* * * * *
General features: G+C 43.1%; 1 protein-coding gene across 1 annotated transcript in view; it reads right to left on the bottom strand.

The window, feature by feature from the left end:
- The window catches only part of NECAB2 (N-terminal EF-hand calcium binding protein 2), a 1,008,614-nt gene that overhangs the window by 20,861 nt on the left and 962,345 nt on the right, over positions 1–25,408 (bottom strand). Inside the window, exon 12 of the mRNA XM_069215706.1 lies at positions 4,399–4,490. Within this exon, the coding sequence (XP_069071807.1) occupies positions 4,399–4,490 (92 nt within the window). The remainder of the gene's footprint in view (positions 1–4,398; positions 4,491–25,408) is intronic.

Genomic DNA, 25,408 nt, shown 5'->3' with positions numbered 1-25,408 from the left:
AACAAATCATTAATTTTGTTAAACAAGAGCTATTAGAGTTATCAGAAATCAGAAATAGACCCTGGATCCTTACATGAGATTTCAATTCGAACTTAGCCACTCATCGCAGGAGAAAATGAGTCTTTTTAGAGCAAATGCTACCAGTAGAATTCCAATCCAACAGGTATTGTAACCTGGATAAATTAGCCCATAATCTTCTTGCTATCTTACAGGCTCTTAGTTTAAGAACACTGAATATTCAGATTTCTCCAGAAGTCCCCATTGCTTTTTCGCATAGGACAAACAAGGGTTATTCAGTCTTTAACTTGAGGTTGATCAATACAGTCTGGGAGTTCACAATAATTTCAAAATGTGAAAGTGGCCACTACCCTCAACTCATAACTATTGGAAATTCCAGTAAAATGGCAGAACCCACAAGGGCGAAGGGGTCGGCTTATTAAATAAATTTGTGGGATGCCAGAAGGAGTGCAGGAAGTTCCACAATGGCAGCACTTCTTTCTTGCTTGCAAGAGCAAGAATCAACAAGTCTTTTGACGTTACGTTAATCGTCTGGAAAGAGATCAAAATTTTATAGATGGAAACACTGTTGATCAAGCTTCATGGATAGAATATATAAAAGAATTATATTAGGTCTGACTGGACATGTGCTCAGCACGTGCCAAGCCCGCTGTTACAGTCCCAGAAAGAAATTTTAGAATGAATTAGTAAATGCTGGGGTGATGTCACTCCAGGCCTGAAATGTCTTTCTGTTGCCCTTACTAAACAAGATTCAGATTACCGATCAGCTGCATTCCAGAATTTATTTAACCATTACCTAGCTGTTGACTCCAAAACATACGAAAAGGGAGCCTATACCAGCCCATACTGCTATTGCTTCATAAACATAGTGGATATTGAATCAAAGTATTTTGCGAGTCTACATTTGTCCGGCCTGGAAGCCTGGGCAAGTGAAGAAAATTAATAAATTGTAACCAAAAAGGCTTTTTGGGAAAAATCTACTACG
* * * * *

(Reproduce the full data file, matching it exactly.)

General features: G+C 43.1%; 1 protein-coding gene across 1 annotated transcript in view; it reads right to left on the bottom strand.

The window, feature by feature from the left end:
- The window catches only part of NECAB2 (N-terminal EF-hand calcium binding protein 2), a 1,008,614-nt gene that overhangs the window by 20,861 nt on the left and 962,345 nt on the right, over positions 1–25,408 (bottom strand). Inside the window, exon 12 of the mRNA XM_069215706.1 lies at positions 4,399–4,490. Within this exon, the coding sequence (XP_069071807.1) occupies positions 4,399–4,490 (92 nt within the window). The remainder of the gene's footprint in view (positions 1–4,398; positions 4,491–25,408) is intronic.

Genomic DNA, 25,408 nt, shown 5'->3' with positions numbered 1-25,408 from the left:
AACAAATCATTAATTTTGTTAAACAAGAGCTATTAGAGTTATCAGAAATCAGAAATAGACCCTGGATCCTTACATGAGATTTCAATTCGAACTTAGCCACTCATCGCAGGAGAAAATGAGTCTTTTTAGAGCAAATGCTACCAGTAGAATTCCAATCCAACAGGTATTGTAACCTGGATAAATTAGCCCATAATCTTCTTGCTATCTTACAGGCTCTTAGTTTAAGAACACTGAATATTCAGATTTCTCCAGAAGTCCCCATTGCTTTTTCGCATAGGACAAACAAGGGTTATTCAGTCTTTAACTTGAGGTTGATCAATACAGTCTGGGAGTTCACAATAATTTCAAAATGTGAAAGTGGCCACTACCCTCAACTCATAACTATTGGAAATTCCAGTAAAATGGCAGAACCCACAAGGGCGAAGGGGTCGGCTTATTAAATAAATTTGTGGGATGCCAGAAGGAGTGCAGGAAGTTCCACAATGGCAGCACTTCTTTCTTGCTTGCAAGAGCAAGAATCAACAAGTCTTTTGACGTTACGTTAATCGTCTGGAAAGAGATCAAAATTTTATAGATGGAAACACTGTTGATCAAGCTTCATGGATAGAATATATAAAAGAATTATATTAGGTCTGACTGGACATGTGCTCAGCACGTGCCAAGCCCGCTGTTACAGTCCCAGAAAGAAATTTTAGAATGAATTAGTAAATGCTGGGGTGATGTCACTCCAGGCCTGAAATGTCTTTCTGTTGCCCTTACTAAACAAGATTCAGATTACCGATCAGCTGCATTCCAGAATTTATTTAACCATTACCTAGCTGTTGACTCCAAAACATACGAAAAGGGAGCCTATACCAGCCCATACTGCTATTGCTTCATAAACATAGTGGATATTGAATCAAAGTATTTTGCGAGTCTACATTTGTCCGGCCTGGAAGCCTGGGCAAGTGAAGAAAATTAATAAATTGTAACCAAAAAGGCTTTTTGGGAAAAATCTACTACG